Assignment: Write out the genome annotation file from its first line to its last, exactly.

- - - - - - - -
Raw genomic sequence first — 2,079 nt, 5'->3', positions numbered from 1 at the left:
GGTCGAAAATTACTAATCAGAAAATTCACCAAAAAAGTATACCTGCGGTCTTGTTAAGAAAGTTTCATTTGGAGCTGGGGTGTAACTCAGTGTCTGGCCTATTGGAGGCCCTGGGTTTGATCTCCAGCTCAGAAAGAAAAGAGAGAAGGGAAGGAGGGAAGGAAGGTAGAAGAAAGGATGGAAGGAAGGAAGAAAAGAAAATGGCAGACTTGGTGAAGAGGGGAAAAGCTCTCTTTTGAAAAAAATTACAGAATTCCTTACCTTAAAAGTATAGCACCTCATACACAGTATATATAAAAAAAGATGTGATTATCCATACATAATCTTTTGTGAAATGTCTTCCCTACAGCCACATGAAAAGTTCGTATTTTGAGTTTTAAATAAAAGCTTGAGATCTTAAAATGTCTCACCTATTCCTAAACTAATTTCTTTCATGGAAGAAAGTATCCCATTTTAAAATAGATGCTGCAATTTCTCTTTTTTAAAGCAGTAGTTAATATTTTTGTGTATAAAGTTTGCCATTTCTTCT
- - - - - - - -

Raw genomic sequence first — 2,079 nt, 5'->3', positions numbered from 1 at the left:
GGTCGAAAATTACTAATCAGAAAATTCACCAAAAAAGTATACCTGCGGTCTTGTTAAGAAAGTTTCATTTGGAGCTGGGGTGTAACTCAGTGTCTGGCCTATTGGAGGCCCTGGGTTTGATCTCCAGCTCAGAAAGAAAAGAGAGAAGGGAAGGAGGGAAGGAAGGTAGAAGAAAGGATGGAAGGAAGGAAGAAAAGAAAATGGCAGACTTGGTGAAGAGGGGAAAAGCTCTCTTTTGAAAAAAATTACAGAATTCCTTACCTTAAAAGTATAGCACCTCATACACAGTATATATAAAAAAAGATGTGATTATCCATACATAATCTTTTGTGAAATGTCTTCCCTACAGCCACATGAAAAGTTCGTATTTTGAGTTTTAAATAAAAGCTTGAGATCTTAAAATGTCTCACCTATTCCTAAACTAATTTCTTTCATGGAAGAAAGTATCCCATTTTAAAATAGATGCTGCAATTTCTCTTTTTTAAAGCAGTAGTTAATATTTTTGTGTATAAAGTTTGCCATTTCTTCT